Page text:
A military member who, after retirement, becomes entitled to a civil service annuity can elect one of three options pertaining to military retired pay, Social Security, and a civil service annuity.43 In each situation, the total income received both by the military retiree and by his/her divorced spouse from all federal retirement systems, civilian and military, could be affected by decisions made by the retiree.
a. Receipt of both military and civil service retirement benefit, as well as Social Security benefits based on the years of military service. This will provide the retiree with three separate retirement benefits—military retired pay, a civil service annuity, and Social Security retirement benefit. Coverage of military service under Social Security entitles spouse and former spouse (if the marriage lasted at least 10 years) of deceased military retirees to receive Social Security spouse survivor benefits based on the deceased retiree's military service.
b. Waiver of military retired pay and crediting of all military service to civil service retirement, with the amount of civil service pension to be based on total federal service (including military service), as well as receipt of Social Security benefits based on his/her military service. Under this option, the military retiree would receive two separate benefits—civil service retirement and Social Security. However, when the retiree reaches age 62, the years of military service can no longer be counted toward the civil service annuity (unless a deposit to the CSRDF is made) because they are counted toward Social Security. In this situation, the civil service pension is reduced at age 62 when Social Security becomes payable. (This reduction in civil service benefits is known as "Catch 62.")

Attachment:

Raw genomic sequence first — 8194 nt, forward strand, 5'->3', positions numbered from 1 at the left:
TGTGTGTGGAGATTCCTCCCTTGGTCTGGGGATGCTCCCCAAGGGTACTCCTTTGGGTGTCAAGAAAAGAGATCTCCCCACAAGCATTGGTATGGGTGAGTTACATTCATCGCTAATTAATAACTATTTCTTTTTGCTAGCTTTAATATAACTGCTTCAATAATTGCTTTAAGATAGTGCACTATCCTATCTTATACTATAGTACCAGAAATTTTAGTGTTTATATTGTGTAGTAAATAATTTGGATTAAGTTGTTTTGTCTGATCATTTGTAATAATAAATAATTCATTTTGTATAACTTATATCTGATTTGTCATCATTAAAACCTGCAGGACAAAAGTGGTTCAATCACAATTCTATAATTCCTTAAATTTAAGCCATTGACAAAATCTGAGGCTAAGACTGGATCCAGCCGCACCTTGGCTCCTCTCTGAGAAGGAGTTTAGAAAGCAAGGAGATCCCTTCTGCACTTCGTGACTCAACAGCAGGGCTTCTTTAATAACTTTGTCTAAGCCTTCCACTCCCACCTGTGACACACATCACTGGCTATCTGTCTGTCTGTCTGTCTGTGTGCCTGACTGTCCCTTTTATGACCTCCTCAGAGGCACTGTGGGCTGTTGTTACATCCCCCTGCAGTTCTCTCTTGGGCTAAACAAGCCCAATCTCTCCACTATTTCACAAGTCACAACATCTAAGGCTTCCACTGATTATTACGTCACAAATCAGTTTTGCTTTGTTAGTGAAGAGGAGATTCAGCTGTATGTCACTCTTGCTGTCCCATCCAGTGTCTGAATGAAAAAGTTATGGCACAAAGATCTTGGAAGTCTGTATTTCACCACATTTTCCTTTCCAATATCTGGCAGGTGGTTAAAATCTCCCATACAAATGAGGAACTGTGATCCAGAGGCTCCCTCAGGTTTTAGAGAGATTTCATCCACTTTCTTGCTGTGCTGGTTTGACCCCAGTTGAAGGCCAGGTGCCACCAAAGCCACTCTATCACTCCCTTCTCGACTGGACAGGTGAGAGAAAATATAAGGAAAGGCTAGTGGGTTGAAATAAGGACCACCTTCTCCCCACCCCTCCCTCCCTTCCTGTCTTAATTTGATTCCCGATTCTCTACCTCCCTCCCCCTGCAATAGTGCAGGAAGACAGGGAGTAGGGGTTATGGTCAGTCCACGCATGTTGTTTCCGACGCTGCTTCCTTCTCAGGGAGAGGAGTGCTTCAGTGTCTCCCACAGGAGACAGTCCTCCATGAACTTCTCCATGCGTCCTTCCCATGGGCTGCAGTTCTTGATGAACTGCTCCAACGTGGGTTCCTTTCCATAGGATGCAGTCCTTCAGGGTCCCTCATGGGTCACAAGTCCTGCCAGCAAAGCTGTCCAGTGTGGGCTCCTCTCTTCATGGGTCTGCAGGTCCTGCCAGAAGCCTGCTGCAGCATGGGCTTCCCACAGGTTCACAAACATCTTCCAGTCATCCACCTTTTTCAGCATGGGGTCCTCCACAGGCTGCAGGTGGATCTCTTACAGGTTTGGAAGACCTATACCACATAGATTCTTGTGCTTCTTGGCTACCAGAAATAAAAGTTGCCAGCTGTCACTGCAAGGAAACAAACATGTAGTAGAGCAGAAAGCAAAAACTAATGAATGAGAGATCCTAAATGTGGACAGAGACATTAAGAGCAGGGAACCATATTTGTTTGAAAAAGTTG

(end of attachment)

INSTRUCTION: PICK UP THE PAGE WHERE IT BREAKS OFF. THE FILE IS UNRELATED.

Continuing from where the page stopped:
c. Selection of the above option (b), and deposit of a lump sum into the CSRDF to avoid a reduction in civil service annuity which would otherwise occur when the retiree reached age 62. Under this option, the military retiree would also receive two separate annuities—civil service retirement and Social Security, but the civil service pension would not be reduced at age 62.44 Section 306 of the Omnibus Budget Reconciliation Act of 1982 (P.L. 97-253, September 8, 1982) allows federal civilian employees who, because of their prior military service, would face "Catch 62," to avoid the reduction in their civil service annuity at age 62 by allowing them to deposit into the retirement fund an amount equal to what the retiree would have been required to pay into the civil service pension plan had he or she been a civilian federal employee during the time he or she actually performed military service. The deposit must be made before the civilian employee actually retires from federal civil service.45